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Sept. 14 (Bloomberg) -- Japanese and Australian stock futures rose as French banks dismissed concerns over their access to funds, easing concern that Europe’s debt crisis will worsen.
American depositary receipts of Honda Motor Co., Japan’s second-biggest carmaker by revenue, gained 0.9 percent from the closing share price in Tokyo. Those of Sony Corp., a consumer electronics exporter that earns more than 20 percent of its revenue from Europe, rose 0.4 percent. BHP Billiton Ltd., Australia’s No. 1 oil producer, jumped 1.2 percent after crude prices advanced.
Futures on Japan’s Nikkei 225 Stock Average expiring in December closed at 8,590 in Chicago yesterday, compared with 8,570 in Osaka, Japan. They were bid in the pre-market at 8,580 in Osaka at 8:05 a.m. local time. Futures on Australia’s S&P/ASX 200 Index rose 0.1 percent today. New Zealand’s NZX 50 Index was little changed in Wellington.
“The main banks’ rejection of funding concerns will decrease excessive worries on the European debt issues,” said Hiroichi Nishi, an equities manager in Tokyo at SMBC Nikko Securities Inc. “With the mounting default concern in Greece, investors had been increasingly worried about fund-raising as European banks have a lot of Greek bonds.”
Futures on the Standard & Poor’s 500 Index fell 0.2 percent today. In New York, the index advanced for a second day, rising 0.9 percent yesterday, after BNP Paribas SA, France’s biggest bank, and Societe Generale SA, the country’s No. 3 lender by assets, rebounded in Paris trading after rejecting concerns over their access to funding.
Societe Generale Chief Executive Officer Frederic Oudea said in an interview with Bloomberg Television in New York that the bank’s exposure to European sovereign debt was “manageable” and that it could do without access to U.S. money-market funds.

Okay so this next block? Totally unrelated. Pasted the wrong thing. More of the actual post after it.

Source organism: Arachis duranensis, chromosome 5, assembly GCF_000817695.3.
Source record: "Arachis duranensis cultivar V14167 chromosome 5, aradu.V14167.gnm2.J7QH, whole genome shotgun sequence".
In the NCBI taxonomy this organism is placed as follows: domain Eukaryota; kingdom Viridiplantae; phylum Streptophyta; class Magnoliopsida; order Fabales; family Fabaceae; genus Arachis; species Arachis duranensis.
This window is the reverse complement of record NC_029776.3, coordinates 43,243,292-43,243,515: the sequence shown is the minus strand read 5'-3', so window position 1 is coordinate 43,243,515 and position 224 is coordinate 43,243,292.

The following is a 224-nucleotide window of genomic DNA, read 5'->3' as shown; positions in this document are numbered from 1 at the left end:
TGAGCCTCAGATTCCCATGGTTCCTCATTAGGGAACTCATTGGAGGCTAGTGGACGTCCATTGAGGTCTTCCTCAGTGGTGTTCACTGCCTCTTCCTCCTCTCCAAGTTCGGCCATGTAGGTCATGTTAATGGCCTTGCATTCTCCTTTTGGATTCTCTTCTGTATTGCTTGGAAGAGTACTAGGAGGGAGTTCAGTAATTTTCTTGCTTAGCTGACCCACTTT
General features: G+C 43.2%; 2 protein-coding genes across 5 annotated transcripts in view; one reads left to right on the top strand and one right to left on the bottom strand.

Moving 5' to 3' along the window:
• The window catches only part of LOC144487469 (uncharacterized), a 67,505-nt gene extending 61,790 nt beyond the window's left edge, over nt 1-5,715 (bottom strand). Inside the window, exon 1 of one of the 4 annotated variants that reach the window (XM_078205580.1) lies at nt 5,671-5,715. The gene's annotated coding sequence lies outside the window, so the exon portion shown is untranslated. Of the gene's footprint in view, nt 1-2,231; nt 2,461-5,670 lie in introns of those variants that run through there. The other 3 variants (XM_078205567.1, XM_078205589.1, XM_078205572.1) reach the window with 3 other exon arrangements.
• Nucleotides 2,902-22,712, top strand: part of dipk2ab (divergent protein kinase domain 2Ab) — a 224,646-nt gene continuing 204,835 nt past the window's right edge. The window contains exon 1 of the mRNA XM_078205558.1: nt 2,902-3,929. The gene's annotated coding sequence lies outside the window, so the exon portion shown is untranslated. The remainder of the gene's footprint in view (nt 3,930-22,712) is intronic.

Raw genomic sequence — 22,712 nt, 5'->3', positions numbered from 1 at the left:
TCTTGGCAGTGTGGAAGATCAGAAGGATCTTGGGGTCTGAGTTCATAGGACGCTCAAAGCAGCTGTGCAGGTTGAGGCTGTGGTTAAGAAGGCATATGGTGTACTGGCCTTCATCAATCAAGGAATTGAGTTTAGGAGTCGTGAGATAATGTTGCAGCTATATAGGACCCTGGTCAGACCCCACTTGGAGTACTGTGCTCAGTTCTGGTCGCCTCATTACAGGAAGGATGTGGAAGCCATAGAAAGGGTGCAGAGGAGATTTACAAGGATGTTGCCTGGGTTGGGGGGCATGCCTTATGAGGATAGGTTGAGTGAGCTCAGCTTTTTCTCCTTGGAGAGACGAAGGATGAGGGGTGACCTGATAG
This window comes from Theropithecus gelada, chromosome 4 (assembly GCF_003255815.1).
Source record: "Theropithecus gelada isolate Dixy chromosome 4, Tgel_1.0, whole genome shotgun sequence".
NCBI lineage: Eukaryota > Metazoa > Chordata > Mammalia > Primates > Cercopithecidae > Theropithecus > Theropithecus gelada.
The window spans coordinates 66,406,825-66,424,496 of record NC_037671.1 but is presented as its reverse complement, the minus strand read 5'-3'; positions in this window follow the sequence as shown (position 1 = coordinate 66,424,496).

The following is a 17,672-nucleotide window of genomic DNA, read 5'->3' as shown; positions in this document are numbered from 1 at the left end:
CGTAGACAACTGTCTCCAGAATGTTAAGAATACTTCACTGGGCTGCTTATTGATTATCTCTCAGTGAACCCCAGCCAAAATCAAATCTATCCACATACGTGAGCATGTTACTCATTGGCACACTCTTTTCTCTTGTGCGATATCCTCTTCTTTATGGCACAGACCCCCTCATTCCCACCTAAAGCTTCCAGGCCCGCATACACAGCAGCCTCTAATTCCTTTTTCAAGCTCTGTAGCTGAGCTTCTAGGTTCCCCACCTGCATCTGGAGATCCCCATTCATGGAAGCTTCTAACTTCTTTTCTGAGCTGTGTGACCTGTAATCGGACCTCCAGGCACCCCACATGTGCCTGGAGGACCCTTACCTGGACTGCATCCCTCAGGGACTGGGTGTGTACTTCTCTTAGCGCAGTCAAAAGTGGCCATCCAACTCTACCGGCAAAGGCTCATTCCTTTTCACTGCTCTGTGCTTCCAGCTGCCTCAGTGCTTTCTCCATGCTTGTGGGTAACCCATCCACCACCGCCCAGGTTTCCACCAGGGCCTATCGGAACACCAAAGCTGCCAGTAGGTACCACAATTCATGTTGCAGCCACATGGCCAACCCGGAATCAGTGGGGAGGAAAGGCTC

Stocks briefly trimmed gains in New York after a report that German Finance Minister Wolfgang Schaeuble said Greece should not get any additional aid beyond what has already been agreed upon.
Greece should default on its bonds to stop a deterioration of the economy, said Mario Blejer, a former Bank of England adviser who took the reins of Argentina’s central bank after its 2001 default on $95 billion.
Crude oil for October delivery advanced 2.3 percent to $90.21 a barrel in New York yesterday, the highest settlement since Aug. 3 on speculation a report today will show supplies fell in the U.S., the biggest oil-consuming country.
Futures increased before the Energy Department report that may show supplies declined by 3 million barrels last week because of storms in the Gulf of Mexico. Prices also advanced after German Chancellor Angela Merkel said she’s confident Europe will find a solution for Finland’s objections to Greece’s bailout.
The MSCI Asia Pacific Index declined 14 percent this year through yesterday, compared with a 6.7 percent drop by the S&P 500 and a 20 percent loss by the Stoxx Europe 600 Index. Stocks in the Asian benchmark are valued at 11.8 times estimated earnings on average, compared with 11.8 for the S&P 500 and 9.2 times for the Stoxx 600.
--Editors: John McCluskey, Jason Clenfield.
To contact the reporters on this story: Norie Kuboyama in Tokyo at firstname.lastname@example.org; Toshiro Hasegawa in Tokyo at email@example.com.
To contact the editor responsible for this story: Nick Gentle at firstname.lastname@example.org.